Take look at this complete, full color reproduction of the address book of Lee Harvey Oswald, accused assassin of President John F. Kennedy, who was slain in custody of the Dallas police on November 24, 1963. (Courtesy of A.J. Weberman)
I recently enjoyed speaking with Jacob Hornberger about the secrecy surrounding thousands of JFK assassination records on his DIY talk show “The Libertarian Angle.”
From Jesse Walker at Reason, a 1976 presidential campaign ad for Gerald Ford that was never aired–and for two very good reasons.
Natalie Portman has signed on to play the former first lady in a new film titled Jackie, reports Variety.
“Jackie talks about the days when Jackie Kennedy becomes an icon but has lost everything,” an insider involved in the production told the trade publication.
The latest antics of the Dallas police, courtesy of the Dallas Observer: Dallas Wants JFK Conspiracy Theorist to Remove “Grassy Knoll” Sign.
One question facing the next president is whether he or she will allow U.S. government agencies to continue to withhold JFK assassination records from public view after their scheduled release in October 2017.
One reader thinks President Jeb Bush would decide in favor of secrecy. He cites the key passage of President George H.W. Bush’s signing statement accompanying the 1992 JFK Assassination Records Act.
The first President Bush stated: Read more
The JFK Facts report on Tuesday that the National Archives retains approximately 3,600 documents related to JFK’s assassination that have never been made public is the most specific accounting of still-secret JFK records yet.
Yet it is far from complete.
Some background on yesterday’s post: Martha Murphy of the National Archives explains the JFK Records Act and the Archives’ plans for declassifying and releasing long secret assassination-related documents held by the U.S. government.
The U.S. government retains approximately 3,600 records related to the assassination of President John F. Kennedy that have never been made public, according to the latest count of the National Archives.
Martha Murphy, a National Archives official, told a public forum in Washington on April 10, that only .01 percent of the JFK Assassination Records Collection at the Archives has not been made public. In a follow-up email with JFK Facts. Murphy acknowledged that she had misplaced the decimal point. The actual figure is 1.1 percent, she said. Read more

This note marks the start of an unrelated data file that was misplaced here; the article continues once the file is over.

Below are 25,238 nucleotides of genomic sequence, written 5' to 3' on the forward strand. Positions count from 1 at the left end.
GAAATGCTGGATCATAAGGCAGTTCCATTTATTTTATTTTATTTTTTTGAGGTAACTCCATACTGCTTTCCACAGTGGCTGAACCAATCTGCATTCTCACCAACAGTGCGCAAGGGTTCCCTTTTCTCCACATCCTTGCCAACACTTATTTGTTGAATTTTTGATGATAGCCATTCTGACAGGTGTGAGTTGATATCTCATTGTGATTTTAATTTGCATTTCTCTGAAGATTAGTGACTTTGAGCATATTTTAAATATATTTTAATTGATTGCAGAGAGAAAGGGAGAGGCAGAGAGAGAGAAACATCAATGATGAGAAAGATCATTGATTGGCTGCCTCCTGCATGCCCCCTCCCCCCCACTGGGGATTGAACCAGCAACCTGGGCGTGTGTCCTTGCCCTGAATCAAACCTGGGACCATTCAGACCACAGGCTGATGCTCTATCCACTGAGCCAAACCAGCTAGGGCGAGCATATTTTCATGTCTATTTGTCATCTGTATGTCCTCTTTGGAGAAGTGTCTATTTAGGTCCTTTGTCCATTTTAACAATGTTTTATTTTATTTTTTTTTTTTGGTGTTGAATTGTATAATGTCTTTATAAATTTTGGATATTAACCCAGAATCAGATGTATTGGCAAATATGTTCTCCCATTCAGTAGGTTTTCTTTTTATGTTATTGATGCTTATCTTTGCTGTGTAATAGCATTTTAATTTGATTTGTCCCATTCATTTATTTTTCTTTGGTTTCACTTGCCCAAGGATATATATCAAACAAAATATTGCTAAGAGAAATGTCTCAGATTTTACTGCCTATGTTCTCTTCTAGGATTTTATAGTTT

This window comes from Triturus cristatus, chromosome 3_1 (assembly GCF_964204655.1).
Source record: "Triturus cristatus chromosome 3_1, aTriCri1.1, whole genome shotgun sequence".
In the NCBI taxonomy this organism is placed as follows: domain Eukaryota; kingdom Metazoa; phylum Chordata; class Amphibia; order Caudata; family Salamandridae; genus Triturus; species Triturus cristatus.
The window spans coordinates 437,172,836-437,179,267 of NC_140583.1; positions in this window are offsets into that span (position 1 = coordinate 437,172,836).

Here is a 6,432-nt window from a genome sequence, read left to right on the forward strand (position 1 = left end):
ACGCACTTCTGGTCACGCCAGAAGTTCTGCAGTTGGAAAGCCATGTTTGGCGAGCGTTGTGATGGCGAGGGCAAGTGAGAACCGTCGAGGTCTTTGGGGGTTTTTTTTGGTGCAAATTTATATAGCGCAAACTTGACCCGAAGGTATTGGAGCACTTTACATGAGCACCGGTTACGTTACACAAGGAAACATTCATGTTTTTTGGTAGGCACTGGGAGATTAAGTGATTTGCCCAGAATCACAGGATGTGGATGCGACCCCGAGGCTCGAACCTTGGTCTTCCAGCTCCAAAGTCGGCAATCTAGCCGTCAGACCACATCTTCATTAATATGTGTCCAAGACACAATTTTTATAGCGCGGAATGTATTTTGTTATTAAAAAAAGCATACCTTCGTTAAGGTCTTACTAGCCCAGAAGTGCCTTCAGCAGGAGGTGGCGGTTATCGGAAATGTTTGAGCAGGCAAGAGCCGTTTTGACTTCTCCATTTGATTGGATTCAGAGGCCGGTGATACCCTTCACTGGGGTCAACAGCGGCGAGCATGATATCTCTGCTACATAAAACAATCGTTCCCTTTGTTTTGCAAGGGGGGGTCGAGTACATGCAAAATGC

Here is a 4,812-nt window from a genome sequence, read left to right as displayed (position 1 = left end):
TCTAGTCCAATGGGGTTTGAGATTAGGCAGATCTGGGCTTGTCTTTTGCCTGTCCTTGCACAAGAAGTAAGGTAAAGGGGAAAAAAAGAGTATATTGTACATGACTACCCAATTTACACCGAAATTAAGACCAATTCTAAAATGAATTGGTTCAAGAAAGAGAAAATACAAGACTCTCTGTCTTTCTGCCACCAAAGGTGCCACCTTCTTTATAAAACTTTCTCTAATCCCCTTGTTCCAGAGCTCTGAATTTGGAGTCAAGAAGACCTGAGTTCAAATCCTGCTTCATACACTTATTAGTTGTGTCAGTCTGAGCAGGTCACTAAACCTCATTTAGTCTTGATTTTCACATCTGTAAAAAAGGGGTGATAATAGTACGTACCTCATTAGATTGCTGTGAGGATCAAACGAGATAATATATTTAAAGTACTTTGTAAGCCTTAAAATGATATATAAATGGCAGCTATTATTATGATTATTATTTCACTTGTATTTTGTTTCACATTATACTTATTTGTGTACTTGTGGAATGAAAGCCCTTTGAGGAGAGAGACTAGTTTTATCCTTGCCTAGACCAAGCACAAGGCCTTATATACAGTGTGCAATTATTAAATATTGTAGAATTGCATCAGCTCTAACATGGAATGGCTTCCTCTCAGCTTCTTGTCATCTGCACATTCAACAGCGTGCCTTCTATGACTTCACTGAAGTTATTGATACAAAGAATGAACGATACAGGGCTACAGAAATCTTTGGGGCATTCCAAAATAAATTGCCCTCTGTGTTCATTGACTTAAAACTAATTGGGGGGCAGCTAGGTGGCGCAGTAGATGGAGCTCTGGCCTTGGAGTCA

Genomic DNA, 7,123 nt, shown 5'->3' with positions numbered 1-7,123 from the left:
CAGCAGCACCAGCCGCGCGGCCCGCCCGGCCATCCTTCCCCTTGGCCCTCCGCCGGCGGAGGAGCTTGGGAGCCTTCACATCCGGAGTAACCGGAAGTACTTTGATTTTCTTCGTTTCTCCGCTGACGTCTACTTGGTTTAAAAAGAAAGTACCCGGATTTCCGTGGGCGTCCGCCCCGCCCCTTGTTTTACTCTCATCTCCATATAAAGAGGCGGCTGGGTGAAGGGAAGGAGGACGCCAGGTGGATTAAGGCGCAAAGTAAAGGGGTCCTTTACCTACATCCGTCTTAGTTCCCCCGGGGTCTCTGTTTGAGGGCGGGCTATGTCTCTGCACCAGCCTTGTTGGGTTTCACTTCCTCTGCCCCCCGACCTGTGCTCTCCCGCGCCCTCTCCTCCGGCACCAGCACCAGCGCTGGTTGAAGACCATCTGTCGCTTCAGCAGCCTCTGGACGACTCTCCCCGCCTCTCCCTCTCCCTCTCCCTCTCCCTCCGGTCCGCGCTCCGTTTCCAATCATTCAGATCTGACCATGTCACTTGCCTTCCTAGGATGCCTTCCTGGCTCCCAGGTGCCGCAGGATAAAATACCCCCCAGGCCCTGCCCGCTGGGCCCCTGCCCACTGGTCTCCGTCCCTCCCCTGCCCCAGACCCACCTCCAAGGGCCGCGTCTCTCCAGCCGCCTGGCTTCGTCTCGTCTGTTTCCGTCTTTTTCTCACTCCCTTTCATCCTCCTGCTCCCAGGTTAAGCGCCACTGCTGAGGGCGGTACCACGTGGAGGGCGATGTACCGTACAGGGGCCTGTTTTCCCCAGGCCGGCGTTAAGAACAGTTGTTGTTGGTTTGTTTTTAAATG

On one side you have Phil Shenon, a former New York Times reporter and author of the book, A Cruel and Shocking Act. In an exclusive Q& A interview with JFK Facts earlier this year, Shenon pointed a finger at Cuba.
In response, Robert Morrow, a well-informed JFK author, aruges that JFK’s right-wing enemies in his own government were responsible for the murder in Dallas.
Who’s argument do you find more credible?
Vote in the JFK Facts poll on the next page Read more
Today is the birthday of Harry Truman and a fitting day to remember what he wrote in response to the assassination of President Kennedy.
“For some time I have been disturbed by the way the CIA has been diverted from its original assignment,” wrote Truman in the Washington Post on December 22, 1963, the one-month anniversary of President Kennedy’s assassination.
“It has become an operational and at times a policy-making arm of the Government. This has led to trouble and may have compounded our difficulties in several explosive areas.”
From the History Channel: 9 Things You May Not Know About the Warren Commission.
“First of all, nobody ever goes that way for a visa. Second, it costs money to go that distance. He (Oswald) stormed into the embassy, demanded the visa, and when it was refused to him, headed out saying ‘I’m going to kill Kennedy for this.’…..What is your government doing to catch the other assassins? It took about three people.”